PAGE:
When I wrote the 2012 version of this post last year, I did not expect it to become the most commented post on this blog ever. It made me realize that there is a real hunger for information about premium WordPress themes and frameworks out there, a need for opinions from people working with some of these products every day and who are not afraid to speak their mind. I like to think I do that here.
I also try to make a distinction between what frameworks would work well for professional WordPress designers and developers versus casual users. The former is what interests me and most reviews out there are targeted at the latter. Also, you often get a review from someone who tinkered with a framework on a test site for a few minutes or hours. I work with the themes I mention here all the time. Testing a theme framework for a couple hours will not give you a perspective on things like:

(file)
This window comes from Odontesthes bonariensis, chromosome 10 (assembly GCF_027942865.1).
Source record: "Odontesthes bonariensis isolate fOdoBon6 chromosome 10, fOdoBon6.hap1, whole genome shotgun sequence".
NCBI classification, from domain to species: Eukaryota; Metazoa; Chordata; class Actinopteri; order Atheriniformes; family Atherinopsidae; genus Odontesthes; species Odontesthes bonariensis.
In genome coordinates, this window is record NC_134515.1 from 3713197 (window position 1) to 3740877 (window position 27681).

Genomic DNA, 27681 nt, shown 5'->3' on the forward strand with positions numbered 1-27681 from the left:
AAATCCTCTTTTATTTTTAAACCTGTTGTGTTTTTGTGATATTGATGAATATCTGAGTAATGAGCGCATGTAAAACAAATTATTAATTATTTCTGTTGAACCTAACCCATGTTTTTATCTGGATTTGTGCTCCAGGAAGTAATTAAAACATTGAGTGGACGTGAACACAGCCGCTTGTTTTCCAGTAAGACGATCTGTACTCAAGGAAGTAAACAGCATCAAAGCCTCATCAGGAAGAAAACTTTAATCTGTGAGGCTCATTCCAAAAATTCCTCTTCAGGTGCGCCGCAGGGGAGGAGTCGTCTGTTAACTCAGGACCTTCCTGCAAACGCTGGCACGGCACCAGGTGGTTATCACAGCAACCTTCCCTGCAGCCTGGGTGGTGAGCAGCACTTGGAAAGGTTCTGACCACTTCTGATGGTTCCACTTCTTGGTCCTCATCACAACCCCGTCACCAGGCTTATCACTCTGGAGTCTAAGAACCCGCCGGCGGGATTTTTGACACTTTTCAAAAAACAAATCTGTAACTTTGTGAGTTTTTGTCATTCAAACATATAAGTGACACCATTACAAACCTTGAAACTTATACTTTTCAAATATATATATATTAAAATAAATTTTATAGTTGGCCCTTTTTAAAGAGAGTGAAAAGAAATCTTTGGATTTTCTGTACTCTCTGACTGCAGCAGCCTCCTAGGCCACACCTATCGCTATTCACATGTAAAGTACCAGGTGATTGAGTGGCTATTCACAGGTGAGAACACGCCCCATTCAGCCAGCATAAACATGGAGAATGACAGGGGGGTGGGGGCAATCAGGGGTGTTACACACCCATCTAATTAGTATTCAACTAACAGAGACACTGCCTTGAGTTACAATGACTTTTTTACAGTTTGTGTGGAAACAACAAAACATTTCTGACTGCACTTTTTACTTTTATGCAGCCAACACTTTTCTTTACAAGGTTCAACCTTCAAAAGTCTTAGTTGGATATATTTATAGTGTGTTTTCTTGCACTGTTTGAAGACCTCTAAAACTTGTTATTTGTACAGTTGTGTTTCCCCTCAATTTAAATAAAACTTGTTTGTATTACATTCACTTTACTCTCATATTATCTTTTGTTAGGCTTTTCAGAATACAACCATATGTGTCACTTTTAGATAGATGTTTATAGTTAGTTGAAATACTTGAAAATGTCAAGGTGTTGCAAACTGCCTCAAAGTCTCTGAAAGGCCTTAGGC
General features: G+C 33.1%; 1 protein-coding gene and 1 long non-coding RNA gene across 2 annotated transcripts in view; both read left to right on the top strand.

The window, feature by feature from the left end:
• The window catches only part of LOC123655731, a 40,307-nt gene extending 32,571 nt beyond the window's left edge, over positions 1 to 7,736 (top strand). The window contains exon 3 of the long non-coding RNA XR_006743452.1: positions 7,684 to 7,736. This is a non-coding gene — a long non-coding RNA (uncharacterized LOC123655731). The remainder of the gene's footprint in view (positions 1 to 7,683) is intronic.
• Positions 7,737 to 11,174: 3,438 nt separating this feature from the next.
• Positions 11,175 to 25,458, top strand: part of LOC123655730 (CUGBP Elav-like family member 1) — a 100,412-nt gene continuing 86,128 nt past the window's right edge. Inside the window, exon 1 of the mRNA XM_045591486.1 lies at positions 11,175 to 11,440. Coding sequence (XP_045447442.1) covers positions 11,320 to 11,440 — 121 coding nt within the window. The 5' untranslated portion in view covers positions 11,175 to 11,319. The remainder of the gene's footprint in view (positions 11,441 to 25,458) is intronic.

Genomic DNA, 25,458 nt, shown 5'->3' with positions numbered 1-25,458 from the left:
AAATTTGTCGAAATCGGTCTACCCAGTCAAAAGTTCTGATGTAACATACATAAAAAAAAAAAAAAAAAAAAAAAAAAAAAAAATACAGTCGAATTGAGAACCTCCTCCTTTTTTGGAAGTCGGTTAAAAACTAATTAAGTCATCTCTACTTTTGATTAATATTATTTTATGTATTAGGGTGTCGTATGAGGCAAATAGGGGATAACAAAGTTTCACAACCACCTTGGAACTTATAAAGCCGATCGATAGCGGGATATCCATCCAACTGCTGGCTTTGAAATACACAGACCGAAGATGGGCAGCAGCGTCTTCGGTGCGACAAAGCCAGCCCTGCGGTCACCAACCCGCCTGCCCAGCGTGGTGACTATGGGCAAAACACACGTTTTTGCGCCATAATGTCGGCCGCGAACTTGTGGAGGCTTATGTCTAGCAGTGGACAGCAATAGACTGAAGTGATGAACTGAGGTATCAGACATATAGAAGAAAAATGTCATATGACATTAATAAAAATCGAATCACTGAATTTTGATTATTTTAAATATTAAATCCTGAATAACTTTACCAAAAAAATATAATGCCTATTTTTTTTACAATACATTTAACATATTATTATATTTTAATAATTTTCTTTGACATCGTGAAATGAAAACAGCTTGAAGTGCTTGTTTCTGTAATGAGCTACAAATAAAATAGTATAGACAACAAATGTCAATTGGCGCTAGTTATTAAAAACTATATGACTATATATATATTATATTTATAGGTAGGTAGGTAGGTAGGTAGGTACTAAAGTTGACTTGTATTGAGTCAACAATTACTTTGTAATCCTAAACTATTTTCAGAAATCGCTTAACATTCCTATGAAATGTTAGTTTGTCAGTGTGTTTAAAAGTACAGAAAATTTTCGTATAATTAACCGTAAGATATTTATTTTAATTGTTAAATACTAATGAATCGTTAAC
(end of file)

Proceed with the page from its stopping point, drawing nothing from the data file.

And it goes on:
- How well do upgrades and updates work? Do updates typically break client sites layouts? Do you need to tweak your child themes every time you upgrade the parent theme?
- How does the framework perform on a real live site with real traffic? Is the site slower or faster with this framework compared to others?
- How does the developer handle support? How fast, how helpful are they. This is key when your client work depends on a theme framework so heavily.
This post is also a kind of intro to other posts I’ll write in the coming weeks and months where I explain in more detail the reasons I’d choose a WordPress theme framework over others and I’ll finally write some real in-depth theme framework reviews based on these criteria. That is already started.
But for now, here’s the state of my 2013 WordPress themes toolset…